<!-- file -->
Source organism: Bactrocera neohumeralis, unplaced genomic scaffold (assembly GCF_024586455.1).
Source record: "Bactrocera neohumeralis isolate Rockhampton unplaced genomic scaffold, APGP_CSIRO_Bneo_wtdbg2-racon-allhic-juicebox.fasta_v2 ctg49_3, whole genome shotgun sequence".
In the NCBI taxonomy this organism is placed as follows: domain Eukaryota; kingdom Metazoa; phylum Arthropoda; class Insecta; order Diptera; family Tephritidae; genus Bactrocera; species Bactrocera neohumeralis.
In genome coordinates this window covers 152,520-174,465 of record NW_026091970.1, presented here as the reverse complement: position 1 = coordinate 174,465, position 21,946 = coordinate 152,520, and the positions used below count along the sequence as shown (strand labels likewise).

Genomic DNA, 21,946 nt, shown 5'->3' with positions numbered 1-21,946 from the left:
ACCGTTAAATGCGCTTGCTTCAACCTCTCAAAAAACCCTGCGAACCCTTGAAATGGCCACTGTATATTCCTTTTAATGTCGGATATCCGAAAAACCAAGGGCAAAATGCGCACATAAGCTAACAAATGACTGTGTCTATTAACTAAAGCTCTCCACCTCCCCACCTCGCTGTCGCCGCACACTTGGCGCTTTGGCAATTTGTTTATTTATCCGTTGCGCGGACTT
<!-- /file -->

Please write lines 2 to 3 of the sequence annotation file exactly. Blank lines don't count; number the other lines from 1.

Source record: "Bactrocera neohumeralis isolate Rockhampton unplaced genomic scaffold, APGP_CSIRO_Bneo_wtdbg2-racon-allhic-juicebox.fasta_v2 ctg49_3, whole genome shotgun sequence".
In the NCBI taxonomy this organism is placed as follows: domain Eukaryota; kingdom Metazoa; phylum Arthropoda; class Insecta; order Diptera; family Tephritidae; genus Bactrocera; species Bactrocera neohumeralis.